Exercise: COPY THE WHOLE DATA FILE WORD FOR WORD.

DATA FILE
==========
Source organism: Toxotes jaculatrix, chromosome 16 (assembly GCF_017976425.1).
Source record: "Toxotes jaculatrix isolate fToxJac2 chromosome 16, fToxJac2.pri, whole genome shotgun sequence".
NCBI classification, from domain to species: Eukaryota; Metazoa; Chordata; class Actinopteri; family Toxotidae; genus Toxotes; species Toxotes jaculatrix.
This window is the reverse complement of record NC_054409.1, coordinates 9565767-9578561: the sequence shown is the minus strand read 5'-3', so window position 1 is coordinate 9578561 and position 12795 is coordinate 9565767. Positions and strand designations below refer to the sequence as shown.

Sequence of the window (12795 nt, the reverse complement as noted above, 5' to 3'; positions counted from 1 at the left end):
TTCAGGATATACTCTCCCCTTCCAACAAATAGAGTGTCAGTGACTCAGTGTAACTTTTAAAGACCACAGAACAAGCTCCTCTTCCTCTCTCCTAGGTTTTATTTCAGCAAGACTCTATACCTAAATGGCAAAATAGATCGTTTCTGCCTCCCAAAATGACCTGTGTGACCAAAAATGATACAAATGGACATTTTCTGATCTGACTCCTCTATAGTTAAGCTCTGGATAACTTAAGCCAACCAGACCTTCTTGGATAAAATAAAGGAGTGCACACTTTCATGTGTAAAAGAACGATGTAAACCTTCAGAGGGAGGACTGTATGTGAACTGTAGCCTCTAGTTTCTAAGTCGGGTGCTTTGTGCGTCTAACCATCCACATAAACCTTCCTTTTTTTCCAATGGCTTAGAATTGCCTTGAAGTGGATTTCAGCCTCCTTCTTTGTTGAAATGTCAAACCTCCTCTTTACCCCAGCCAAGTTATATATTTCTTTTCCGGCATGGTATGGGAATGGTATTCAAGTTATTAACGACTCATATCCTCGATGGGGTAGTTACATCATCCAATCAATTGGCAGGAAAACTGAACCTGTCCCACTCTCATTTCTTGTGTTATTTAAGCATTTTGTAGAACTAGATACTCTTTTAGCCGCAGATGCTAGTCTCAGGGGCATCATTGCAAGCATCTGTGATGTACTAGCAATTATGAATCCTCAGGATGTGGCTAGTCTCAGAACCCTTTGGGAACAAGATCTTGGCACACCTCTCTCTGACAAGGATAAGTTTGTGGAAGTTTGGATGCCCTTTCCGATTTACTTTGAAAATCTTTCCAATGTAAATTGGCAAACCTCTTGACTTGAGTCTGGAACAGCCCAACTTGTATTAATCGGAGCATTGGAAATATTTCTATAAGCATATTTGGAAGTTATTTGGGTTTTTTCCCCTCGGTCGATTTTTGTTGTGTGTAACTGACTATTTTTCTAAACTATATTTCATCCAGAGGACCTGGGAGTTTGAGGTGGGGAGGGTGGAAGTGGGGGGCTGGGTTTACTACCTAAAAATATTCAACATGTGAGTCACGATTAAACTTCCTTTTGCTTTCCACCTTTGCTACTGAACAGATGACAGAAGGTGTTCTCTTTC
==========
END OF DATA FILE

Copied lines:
Source organism: Toxotes jaculatrix, chromosome 16 (assembly GCF_017976425.1).
Source record: "Toxotes jaculatrix isolate fToxJac2 chromosome 16, fToxJac2.pri, whole genome shotgun sequence".
NCBI classification, from domain to species: Eukaryota; Metazoa; Chordata; class Actinopteri; family Toxotidae; genus Toxotes; species Toxotes jaculatrix.
This window is the reverse complement of record NC_054409.1, coordinates 9565767-9578561: the sequence shown is the minus strand read 5'-3', so window position 1 is coordinate 9578561 and position 12795 is coordinate 9565767. Positions and strand designations below refer to the sequence as shown.

Sequence of the window (12795 nt, the reverse complement as noted above, 5' to 3'; positions counted from 1 at the left end):
TTCAGGATATACTCTCCCCTTCCAACAAATAGAGTGTCAGTGACTCAGTGTAACTTTTAAAGACCACAGAACAAGCTCCTCTTCCTCTCTCCTAGGTTTTATTTCAGCAAGACTCTATACCTAAATGGCAAAATAGATCGTTTCTGCCTCCCAAAATGACCTGTGTGACCAAAAATGATACAAATGGACATTTTCTGATCTGACTCCTCTATAGTTAAGCTCTGGATAACTTAAGCCAACCAGACCTTCTTGGATAAAATAAAGGAGTGCACACTTTCATGTGTAAAAGAACGATGTAAACCTTCAGAGGGAGGACTGTATGTGAACTGTAGCCTCTAGTTTCTAAGTCGGGTGCTTTGTGCGTCTAACCATCCACATAAACCTTCCTTTTTTTCCAATGGCTTAGAATTGCCTTGAAGTGGATTTCAGCCTCCTTCTTTGTTGAAATGTCAAACCTCCTCTTTACCCCAGCCAAGTTATATATTTCTTTTCCGGCATGGTATGGGAATGGTATTCAAGTTATTAACGACTCATATCCTCGATGGGGTAGTTACATCATCCAATCAATTGGCAGGAAAACTGAACCTGTCCCACTCTCATTTCTTGTGTTATTTAAGCATTTTGTAGAACTAGATACTCTTTTAGCCGCAGATGCTAGTCTCAGGGGCATCATTGCAAGCATCTGTGATGTACTAGCAATTATGAATCCTCAGGATGTGGCTAGTCTCAGAACCCTTTGGGAACAAGATCTTGGCACACCTCTCTCTGACAAGGATAAGTTTGTGGAAGTTTGGATGCCCTTTCCGATTTACTTTGAAAATCTTTCCAATGTAAATTGGCAAACCTCTTGACTTGAGTCTGGAACAGCCCAACTTGTATTAATCGGAGCATTGGAAATATTTCTATAAGCATATTTGGAAGTTATTTGGGTTTTTTCCCCTCGGTCGATTTTTGTTGTGTGTAACTGACTATTTTTCTAAACTATATTTCATCCAGAGGACCTGGGAGTTTGAGGTGGGGAGGGTGGAAGTGGGGGGCTGGGTTTACTACCTAAAAATATTCAACATGTGAGTCACGATTAAACTTCCTTTTGCTTTCCACCTTTGCTACTGAACAGATGACAGAAGGTGTTCTCTTTC